‘The CSP is urging the government to ensure that physiotherapists and other AHPs have a clear role in informing GP-led commissioning so that wide expertise is used to plan services which truly meet the needs of patients into the future,’ he said.

The committee now intends to look at the clinical expertise involved in the commissioning process.  You can read the CSP’s summary of the health committee’s report.

Spending watchdog adds to NHS concerns

The quality of services could be harmed by the planned NHS changes, says the government’s spending watchdog, the National Audit Office.

In an unusual move, it has issued a series of warnings on the major overhaul of the NHS in England outlined in the Health and Social Care Bill.

‘Our work has identified a number of undesirable results which follow from poor risk management: poorly thought-through plans, unrealistic timetables, weak controls, delays in delivery and wasted money,’ it comments about the transition process.

‘The National Health Service Landscape Review’ adds the National Audit Office’s concerns to criticisms expressed by healthcare bodies and professionals.

The review particularly raises concerns over the estimated £1.4 billion cost of the changes. It warns that major reorganisations of government departments in the past have resulted in poor cost control.

GPs could be distracted from providing patient care during the transition, as they work to establish the new consortia commissioning process, it adds.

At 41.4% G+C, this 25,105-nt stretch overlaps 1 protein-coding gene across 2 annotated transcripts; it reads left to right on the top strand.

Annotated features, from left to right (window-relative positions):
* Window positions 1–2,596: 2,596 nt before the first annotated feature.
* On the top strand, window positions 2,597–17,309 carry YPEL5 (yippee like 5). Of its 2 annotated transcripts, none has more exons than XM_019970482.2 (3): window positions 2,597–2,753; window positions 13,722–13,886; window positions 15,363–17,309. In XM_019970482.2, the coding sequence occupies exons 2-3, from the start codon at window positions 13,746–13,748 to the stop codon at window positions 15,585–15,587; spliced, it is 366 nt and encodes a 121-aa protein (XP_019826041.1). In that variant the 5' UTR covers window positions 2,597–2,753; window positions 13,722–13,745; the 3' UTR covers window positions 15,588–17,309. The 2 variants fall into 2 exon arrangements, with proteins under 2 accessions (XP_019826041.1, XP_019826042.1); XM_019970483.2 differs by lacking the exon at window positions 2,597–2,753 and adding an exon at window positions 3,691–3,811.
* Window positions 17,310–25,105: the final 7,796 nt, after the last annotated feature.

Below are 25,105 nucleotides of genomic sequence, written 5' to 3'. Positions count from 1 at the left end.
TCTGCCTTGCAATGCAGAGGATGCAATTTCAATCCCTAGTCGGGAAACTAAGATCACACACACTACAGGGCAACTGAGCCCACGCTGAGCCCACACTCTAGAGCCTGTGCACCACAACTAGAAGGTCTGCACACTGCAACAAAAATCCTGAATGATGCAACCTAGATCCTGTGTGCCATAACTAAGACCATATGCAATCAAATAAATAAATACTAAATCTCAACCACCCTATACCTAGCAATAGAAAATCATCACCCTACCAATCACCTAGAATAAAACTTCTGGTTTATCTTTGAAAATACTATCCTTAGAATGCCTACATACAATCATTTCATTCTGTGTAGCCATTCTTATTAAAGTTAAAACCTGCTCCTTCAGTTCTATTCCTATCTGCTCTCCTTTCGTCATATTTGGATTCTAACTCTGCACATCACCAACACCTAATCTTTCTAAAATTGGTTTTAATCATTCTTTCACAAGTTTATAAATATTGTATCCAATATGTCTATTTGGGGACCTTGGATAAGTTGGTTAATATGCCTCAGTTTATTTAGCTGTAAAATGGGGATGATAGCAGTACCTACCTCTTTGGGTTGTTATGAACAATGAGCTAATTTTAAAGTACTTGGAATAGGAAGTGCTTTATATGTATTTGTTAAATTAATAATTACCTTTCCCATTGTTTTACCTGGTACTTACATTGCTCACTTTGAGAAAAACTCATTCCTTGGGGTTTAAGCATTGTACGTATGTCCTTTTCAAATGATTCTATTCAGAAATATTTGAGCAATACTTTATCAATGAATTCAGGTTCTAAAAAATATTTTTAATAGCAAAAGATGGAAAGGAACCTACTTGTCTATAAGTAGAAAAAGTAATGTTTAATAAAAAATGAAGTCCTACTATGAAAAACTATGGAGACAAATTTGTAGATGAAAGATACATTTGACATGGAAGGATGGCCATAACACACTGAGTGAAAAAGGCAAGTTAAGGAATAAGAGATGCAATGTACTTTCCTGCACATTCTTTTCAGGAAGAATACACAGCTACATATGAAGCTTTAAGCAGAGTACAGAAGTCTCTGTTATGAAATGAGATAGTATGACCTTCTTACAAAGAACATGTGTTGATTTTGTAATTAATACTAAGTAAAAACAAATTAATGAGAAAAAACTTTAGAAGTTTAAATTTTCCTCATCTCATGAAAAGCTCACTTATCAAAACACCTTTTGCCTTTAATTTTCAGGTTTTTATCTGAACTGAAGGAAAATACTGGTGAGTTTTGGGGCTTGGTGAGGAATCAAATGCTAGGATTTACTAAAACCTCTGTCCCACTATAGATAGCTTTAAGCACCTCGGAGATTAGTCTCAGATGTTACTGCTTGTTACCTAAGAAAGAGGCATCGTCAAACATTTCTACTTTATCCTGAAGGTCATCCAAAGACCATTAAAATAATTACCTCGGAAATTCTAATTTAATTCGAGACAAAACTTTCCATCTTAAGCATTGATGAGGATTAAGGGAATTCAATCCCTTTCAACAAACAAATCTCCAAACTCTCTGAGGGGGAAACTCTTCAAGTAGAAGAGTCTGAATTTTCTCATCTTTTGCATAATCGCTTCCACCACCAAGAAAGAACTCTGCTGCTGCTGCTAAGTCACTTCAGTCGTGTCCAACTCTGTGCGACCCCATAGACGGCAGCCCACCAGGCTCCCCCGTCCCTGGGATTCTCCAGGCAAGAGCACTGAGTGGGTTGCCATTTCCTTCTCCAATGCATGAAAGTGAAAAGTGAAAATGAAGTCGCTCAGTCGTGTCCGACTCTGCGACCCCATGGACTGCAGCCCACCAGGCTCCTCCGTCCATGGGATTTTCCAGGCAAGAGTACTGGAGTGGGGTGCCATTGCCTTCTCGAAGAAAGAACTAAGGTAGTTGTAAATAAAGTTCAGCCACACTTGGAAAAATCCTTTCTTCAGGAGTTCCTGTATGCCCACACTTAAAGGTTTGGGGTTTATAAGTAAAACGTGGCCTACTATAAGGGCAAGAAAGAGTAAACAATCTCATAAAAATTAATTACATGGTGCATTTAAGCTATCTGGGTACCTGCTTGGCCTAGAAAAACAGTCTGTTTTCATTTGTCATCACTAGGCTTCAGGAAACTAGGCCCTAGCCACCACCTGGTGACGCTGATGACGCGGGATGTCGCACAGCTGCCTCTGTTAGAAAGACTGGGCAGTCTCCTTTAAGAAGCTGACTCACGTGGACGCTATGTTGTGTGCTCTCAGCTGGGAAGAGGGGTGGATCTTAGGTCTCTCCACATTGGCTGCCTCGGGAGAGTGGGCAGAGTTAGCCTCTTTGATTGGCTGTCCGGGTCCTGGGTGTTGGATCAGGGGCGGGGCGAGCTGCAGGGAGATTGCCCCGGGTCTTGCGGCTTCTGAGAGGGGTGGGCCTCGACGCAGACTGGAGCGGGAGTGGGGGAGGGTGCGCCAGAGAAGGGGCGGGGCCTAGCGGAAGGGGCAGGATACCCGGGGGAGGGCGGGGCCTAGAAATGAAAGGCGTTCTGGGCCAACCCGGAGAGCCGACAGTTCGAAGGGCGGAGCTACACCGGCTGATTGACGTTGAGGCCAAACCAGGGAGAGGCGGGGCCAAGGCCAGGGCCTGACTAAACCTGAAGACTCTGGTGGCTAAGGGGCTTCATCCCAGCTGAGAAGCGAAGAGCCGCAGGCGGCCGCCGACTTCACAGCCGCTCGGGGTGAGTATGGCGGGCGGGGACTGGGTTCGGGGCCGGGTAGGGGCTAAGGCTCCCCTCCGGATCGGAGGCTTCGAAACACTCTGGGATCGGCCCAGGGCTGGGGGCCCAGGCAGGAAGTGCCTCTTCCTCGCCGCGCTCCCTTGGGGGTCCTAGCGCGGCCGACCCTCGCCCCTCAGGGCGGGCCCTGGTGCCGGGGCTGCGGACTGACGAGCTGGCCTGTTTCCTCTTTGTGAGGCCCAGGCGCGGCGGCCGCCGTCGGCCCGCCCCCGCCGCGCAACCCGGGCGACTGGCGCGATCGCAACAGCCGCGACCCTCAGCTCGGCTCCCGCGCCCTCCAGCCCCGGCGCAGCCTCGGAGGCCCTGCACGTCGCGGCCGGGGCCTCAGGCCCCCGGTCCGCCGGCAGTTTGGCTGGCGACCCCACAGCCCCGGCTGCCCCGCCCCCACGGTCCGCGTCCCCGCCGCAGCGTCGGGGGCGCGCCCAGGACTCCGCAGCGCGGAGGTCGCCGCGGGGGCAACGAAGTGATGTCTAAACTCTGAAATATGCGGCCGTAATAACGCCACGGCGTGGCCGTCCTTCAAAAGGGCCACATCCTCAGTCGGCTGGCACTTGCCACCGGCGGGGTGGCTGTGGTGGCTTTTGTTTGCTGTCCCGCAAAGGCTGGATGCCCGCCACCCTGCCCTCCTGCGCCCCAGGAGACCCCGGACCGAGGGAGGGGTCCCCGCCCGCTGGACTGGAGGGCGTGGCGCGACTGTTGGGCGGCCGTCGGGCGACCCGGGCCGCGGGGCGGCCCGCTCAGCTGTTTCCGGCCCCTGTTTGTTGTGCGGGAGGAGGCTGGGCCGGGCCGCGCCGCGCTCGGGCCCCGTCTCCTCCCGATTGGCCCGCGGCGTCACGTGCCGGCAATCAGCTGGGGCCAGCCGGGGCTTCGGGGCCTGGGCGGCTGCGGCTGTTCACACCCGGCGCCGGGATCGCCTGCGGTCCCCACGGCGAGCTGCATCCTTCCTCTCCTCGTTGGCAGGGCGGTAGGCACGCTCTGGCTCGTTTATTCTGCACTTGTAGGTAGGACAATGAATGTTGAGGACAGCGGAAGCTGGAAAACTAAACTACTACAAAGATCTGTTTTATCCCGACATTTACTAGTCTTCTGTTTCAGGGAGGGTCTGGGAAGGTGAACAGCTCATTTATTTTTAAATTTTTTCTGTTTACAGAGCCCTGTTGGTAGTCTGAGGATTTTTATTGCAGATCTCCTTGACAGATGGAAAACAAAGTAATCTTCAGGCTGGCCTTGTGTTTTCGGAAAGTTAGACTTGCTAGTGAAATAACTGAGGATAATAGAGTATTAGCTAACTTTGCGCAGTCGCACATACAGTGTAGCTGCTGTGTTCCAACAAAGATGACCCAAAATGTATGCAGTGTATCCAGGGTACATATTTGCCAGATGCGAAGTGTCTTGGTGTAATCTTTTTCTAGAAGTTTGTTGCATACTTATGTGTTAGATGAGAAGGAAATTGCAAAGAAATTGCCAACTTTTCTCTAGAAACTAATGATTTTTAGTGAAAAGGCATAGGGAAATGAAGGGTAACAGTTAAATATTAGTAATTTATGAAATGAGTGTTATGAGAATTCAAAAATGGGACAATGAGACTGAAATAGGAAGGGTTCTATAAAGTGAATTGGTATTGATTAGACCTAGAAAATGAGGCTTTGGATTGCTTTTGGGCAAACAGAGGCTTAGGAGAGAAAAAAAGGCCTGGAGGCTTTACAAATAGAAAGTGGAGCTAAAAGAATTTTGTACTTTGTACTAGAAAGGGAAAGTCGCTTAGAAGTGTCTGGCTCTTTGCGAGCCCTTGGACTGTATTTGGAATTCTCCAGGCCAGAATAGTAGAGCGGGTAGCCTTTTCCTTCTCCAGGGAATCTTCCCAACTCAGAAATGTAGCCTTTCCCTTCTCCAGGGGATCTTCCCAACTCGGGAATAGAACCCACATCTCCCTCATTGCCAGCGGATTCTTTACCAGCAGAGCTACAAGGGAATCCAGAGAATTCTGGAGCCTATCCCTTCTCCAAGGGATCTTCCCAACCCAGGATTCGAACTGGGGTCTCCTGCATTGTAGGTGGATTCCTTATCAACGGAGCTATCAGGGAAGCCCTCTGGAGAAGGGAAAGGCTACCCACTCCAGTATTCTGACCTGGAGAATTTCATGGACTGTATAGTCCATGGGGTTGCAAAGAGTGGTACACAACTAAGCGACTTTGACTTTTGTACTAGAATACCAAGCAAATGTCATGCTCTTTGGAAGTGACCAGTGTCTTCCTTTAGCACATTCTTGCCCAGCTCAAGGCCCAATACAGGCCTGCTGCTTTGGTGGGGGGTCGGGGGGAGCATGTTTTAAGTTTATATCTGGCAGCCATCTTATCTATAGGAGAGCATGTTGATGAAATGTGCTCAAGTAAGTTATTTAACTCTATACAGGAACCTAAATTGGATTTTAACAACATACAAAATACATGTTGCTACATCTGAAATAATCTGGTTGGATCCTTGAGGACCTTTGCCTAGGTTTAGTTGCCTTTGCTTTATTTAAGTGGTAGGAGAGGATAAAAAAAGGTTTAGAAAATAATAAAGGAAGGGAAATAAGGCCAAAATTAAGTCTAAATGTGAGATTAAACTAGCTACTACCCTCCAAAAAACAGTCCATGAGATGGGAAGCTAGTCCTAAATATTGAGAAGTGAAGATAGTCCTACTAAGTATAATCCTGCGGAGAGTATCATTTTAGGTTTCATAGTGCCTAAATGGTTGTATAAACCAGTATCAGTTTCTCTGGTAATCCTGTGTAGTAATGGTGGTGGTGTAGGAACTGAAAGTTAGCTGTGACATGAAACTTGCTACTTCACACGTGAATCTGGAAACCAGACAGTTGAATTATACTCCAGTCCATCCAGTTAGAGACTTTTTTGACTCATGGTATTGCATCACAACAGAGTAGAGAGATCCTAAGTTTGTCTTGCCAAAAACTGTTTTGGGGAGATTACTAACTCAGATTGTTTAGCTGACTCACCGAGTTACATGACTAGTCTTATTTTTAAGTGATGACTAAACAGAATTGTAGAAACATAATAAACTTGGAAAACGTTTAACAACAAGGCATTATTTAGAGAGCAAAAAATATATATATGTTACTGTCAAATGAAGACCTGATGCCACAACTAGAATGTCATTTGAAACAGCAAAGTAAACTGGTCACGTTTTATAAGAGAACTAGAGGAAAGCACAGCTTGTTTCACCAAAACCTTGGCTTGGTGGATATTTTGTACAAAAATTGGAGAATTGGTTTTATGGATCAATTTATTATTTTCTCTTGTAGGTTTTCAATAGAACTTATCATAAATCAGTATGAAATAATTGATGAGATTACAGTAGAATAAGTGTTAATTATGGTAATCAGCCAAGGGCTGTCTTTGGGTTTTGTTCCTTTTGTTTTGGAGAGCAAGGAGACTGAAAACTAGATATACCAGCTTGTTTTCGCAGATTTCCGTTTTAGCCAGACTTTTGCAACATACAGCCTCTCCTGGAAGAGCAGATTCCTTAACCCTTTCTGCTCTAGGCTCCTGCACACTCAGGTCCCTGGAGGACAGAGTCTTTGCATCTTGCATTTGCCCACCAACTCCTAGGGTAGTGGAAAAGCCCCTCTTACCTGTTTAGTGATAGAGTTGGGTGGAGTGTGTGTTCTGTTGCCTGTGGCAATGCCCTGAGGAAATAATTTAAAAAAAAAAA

‘The National Health Service Landscape Review’ can be found at:

The proposals for England’s NHS

restructured NHS diagram The bill will introduce major changes in the way health care is delivered. Our simplified diagram (on right) shows the main changes. The role of the Care Quality Commission will expand to include licensing as well as inspection. Monitor will continue to have a regulatory role and will promote competition.

Department of Health  The health secretary will hand over much of his current power to the new independent commissioning board and while the DH will stay it will be much smaller and will intervene less in the day-to-day running of the NHS.

 Strategic health authorities  These regional overseeing bodies will be phased out by 2013, along with PCTs.

PCTs  Local managers currently hold some 80 per cent of the NHS budget; this spending power will be transferred to GPs working in consortia around the country. PCTs will be phased out by 2013.

NHS Commissioning Board   a new statutory, independent body that will take responsibility for setting standards and holding GP consortia to account. Also expected to take charge of budgets for areas outside GP consortia control, both nationally and locally, including dentistry and specialist hospital services.

GP consortia  Pilot pathfinder projects are currently getting under way across the country, with 141 signed up so far. Lead GPs will take on budget and management responsibilities and will be encouraged to secure services from private hospitals as well as their local NHS hospital.

Hospitals  All hospitals will be expected to become self-governing foundation trusts by 2013. Nearly two-thirds have done so already.

Patients  Government wants patients to have more choice and control over their care, following the key theme: ‘No decision about me, without me’.

Bill in brief

The CSP has produced a detailed summary of the Health and Social Care Bill to help members get to grips with the key reforms the bill is seeking to legislate for. It also outlines the anticipated timeline for its implementation.